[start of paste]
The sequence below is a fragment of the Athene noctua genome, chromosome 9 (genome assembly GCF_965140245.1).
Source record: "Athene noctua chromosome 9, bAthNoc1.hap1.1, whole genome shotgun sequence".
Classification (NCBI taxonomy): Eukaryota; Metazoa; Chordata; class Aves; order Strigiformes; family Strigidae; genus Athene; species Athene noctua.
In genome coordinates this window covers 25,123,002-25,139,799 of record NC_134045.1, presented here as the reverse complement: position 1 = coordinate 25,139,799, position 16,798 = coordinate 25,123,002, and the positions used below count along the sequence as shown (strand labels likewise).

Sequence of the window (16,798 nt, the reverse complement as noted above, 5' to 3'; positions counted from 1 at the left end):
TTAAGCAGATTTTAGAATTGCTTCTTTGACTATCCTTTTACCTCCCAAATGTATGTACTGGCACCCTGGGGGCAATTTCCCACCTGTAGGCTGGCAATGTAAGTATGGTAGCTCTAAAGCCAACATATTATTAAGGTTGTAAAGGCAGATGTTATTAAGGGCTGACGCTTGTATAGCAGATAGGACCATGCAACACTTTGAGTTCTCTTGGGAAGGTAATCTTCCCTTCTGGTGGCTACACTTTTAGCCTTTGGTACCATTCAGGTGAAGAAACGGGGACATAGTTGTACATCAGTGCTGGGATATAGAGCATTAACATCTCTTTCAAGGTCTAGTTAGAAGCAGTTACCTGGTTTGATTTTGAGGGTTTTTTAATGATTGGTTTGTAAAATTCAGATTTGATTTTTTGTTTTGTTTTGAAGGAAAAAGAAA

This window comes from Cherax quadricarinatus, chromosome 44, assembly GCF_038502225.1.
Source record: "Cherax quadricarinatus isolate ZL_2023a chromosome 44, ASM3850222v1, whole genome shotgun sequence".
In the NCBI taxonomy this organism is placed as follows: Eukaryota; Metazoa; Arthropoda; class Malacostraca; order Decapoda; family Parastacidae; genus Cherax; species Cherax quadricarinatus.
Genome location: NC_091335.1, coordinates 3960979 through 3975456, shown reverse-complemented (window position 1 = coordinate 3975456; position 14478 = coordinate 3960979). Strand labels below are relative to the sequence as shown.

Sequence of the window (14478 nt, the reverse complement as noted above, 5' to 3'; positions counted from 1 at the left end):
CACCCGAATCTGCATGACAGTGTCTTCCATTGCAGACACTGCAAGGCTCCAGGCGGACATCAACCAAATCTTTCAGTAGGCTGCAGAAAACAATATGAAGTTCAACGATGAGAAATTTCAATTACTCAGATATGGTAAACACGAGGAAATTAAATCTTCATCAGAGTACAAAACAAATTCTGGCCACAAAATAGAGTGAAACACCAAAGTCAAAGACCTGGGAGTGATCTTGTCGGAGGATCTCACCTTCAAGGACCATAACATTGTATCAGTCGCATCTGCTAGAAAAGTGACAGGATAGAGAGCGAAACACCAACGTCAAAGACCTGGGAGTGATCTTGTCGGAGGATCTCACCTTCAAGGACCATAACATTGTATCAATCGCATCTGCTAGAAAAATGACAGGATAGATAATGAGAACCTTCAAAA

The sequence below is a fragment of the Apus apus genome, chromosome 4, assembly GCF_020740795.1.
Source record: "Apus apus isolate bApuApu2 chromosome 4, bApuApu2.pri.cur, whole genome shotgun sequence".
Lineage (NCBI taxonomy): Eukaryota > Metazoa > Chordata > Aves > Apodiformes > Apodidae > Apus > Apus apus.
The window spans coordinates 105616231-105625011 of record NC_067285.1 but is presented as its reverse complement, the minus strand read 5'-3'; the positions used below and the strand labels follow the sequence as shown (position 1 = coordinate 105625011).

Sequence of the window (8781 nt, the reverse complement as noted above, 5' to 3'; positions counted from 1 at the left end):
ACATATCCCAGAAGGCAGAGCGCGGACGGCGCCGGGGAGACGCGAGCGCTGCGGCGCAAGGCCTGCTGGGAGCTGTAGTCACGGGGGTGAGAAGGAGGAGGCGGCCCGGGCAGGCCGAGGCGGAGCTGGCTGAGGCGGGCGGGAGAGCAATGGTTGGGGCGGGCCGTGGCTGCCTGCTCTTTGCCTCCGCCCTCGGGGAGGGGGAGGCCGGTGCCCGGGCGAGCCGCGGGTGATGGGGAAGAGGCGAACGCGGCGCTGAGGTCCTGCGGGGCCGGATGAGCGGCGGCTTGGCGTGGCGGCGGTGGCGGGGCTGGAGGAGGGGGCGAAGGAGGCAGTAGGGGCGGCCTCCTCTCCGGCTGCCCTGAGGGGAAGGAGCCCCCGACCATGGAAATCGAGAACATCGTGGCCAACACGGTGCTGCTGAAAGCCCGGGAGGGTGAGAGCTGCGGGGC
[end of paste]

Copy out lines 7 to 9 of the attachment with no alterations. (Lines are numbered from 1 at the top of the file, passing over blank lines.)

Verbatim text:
This window comes from Cherax quadricarinatus, chromosome 44, assembly GCF_038502225.1.
Source record: "Cherax quadricarinatus isolate ZL_2023a chromosome 44, ASM3850222v1, whole genome shotgun sequence".
In the NCBI taxonomy this organism is placed as follows: Eukaryota; Metazoa; Arthropoda; class Malacostraca; order Decapoda; family Parastacidae; genus Cherax; species Cherax quadricarinatus.